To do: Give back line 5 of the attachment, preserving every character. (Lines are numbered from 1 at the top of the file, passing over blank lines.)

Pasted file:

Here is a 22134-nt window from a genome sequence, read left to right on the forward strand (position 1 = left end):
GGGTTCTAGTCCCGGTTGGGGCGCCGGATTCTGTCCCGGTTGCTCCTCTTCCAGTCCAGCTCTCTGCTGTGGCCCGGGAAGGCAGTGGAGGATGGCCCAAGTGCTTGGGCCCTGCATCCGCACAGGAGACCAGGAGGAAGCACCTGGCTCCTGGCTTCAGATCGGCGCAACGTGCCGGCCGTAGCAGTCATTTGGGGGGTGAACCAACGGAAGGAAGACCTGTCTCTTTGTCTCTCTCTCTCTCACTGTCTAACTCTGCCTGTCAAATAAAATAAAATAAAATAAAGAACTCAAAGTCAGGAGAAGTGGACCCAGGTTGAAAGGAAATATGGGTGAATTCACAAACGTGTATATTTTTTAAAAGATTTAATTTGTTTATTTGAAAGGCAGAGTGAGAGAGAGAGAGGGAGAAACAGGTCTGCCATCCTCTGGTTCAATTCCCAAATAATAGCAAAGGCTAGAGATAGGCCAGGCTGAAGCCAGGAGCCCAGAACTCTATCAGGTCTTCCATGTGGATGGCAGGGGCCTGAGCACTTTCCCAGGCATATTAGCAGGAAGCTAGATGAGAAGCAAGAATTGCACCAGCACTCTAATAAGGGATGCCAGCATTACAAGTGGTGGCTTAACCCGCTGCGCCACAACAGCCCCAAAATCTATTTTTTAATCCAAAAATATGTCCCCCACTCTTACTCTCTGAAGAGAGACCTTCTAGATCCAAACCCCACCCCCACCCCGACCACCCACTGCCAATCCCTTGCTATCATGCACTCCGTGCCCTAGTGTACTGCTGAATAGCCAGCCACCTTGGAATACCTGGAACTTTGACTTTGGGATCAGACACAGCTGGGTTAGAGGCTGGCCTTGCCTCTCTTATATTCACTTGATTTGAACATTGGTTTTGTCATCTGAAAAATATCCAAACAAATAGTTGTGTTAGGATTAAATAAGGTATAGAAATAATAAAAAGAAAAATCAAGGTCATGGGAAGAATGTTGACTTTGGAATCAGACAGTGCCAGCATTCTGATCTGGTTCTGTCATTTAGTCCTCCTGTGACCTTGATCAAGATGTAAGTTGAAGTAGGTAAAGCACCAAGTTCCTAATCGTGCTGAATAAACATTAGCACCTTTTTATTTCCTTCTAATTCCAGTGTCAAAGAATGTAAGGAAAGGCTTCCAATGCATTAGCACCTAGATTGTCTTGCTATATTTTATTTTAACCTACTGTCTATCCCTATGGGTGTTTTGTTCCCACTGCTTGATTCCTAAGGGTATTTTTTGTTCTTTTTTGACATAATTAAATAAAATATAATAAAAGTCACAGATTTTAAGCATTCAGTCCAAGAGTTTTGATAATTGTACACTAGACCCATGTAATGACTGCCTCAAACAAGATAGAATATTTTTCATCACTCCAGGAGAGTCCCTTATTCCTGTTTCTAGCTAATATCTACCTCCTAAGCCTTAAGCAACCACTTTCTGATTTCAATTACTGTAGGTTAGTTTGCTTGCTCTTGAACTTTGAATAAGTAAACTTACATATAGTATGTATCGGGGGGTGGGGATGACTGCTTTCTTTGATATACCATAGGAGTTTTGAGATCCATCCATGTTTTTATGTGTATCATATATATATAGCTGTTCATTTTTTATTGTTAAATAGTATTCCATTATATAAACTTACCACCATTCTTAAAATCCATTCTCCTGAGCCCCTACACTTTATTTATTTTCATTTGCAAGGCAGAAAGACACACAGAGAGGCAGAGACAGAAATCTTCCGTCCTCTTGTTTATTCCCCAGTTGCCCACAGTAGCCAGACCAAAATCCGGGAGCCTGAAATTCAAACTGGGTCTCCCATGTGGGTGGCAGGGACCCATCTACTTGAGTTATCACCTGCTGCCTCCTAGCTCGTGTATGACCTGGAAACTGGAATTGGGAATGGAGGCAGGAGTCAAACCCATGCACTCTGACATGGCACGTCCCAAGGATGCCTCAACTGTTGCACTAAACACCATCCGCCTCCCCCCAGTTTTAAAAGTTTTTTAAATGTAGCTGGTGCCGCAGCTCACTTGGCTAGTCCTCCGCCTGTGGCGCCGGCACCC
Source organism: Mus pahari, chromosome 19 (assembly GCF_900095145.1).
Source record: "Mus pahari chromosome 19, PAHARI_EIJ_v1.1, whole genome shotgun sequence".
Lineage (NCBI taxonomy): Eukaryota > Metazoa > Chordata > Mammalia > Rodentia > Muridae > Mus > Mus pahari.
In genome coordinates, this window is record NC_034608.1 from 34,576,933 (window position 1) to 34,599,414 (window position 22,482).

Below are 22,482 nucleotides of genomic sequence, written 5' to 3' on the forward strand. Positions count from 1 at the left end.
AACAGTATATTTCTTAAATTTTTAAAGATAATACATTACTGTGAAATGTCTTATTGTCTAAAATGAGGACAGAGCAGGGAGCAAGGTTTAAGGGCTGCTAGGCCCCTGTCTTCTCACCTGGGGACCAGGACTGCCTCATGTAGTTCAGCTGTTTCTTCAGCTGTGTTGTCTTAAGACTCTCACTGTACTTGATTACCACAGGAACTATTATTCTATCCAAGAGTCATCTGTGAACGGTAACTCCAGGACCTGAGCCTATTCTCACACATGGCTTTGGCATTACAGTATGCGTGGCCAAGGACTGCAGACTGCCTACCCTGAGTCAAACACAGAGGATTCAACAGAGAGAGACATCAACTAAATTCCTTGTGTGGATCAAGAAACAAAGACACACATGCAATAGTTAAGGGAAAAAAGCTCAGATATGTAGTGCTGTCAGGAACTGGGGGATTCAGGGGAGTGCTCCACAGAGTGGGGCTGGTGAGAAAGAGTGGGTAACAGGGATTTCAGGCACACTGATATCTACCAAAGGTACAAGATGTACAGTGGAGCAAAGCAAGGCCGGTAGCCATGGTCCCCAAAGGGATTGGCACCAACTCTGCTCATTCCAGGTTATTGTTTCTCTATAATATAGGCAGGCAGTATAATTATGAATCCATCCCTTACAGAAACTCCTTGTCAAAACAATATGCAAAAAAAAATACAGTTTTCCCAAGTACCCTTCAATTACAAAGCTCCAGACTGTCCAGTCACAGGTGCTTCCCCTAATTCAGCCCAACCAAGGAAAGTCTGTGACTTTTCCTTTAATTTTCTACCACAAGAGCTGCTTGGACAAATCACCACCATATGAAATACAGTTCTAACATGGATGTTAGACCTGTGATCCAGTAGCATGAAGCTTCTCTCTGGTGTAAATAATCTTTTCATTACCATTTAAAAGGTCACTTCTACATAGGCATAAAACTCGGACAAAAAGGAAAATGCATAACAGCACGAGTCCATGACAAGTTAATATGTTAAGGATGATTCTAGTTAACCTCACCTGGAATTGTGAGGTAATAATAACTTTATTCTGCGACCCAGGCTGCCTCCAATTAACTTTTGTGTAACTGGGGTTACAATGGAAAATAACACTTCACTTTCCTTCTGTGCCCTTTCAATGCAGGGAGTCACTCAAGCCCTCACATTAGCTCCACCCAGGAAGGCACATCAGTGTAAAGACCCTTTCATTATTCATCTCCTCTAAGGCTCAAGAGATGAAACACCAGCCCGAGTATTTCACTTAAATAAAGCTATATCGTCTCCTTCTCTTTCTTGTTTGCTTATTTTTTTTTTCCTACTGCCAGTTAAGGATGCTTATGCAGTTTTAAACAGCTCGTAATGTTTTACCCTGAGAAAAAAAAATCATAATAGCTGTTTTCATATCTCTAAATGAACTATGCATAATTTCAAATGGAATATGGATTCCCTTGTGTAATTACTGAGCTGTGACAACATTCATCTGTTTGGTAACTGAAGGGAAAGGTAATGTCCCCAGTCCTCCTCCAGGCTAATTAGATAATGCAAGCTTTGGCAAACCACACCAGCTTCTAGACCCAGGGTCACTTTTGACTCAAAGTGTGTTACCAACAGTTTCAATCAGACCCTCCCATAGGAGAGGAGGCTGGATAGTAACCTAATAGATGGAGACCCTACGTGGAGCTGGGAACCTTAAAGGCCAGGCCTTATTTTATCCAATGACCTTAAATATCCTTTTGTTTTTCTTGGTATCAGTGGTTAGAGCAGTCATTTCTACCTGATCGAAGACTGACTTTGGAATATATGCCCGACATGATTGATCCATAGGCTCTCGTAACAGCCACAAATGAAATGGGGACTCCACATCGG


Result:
Lineage (NCBI taxonomy): Eukaryota > Metazoa > Chordata > Mammalia > Rodentia > Muridae > Mus > Mus pahari.